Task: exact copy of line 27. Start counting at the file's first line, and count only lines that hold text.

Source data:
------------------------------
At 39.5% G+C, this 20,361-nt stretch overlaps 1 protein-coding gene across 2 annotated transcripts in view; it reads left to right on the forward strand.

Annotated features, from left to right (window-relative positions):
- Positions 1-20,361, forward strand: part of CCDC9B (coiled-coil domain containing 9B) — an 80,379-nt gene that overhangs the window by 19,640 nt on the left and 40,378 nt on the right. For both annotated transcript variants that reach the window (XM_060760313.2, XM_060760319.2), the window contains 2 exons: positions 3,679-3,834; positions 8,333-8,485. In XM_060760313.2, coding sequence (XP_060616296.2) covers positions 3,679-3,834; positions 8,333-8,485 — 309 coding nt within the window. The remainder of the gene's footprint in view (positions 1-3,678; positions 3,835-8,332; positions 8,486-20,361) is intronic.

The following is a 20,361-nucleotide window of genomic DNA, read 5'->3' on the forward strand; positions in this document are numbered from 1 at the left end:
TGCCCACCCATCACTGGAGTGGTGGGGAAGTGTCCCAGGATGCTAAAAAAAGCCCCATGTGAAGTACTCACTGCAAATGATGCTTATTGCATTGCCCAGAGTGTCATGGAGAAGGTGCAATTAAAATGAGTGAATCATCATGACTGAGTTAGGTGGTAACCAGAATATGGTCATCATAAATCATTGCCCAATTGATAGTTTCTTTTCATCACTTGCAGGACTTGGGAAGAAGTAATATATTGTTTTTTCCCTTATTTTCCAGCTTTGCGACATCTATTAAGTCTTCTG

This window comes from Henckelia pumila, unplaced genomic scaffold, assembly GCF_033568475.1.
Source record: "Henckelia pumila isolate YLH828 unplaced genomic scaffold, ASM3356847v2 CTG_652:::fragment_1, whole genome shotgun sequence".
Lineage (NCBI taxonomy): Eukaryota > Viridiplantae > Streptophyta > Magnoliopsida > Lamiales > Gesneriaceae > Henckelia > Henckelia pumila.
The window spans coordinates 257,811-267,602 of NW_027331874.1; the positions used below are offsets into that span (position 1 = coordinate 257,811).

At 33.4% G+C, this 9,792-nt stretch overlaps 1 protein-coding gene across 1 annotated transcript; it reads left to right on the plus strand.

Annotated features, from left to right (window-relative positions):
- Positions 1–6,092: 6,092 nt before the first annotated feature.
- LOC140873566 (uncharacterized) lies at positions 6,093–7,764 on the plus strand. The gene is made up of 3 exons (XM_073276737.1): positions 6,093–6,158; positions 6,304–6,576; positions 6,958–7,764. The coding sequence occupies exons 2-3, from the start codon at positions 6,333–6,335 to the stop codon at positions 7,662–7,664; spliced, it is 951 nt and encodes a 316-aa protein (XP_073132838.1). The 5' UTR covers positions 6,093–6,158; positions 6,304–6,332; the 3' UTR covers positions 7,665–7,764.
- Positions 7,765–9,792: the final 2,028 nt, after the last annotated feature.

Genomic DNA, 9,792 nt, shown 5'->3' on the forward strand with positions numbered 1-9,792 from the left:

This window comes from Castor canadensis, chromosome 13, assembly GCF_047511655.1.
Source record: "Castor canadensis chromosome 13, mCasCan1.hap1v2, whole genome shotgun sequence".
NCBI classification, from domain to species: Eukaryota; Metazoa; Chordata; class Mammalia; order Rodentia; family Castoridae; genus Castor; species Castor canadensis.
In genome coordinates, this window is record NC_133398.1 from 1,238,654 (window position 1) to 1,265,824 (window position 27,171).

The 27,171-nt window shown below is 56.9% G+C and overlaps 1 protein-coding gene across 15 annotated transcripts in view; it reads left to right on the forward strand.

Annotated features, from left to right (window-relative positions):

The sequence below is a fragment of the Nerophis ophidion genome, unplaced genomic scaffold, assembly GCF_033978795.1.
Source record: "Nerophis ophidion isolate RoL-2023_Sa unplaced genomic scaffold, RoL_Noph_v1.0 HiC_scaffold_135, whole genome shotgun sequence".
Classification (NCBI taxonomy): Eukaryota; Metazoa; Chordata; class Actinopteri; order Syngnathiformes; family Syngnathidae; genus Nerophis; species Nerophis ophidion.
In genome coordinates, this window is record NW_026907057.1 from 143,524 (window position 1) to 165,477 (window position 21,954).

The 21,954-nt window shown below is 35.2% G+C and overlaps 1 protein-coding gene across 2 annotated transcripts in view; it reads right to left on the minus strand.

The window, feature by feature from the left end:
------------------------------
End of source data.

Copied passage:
The window, feature by feature from the left end: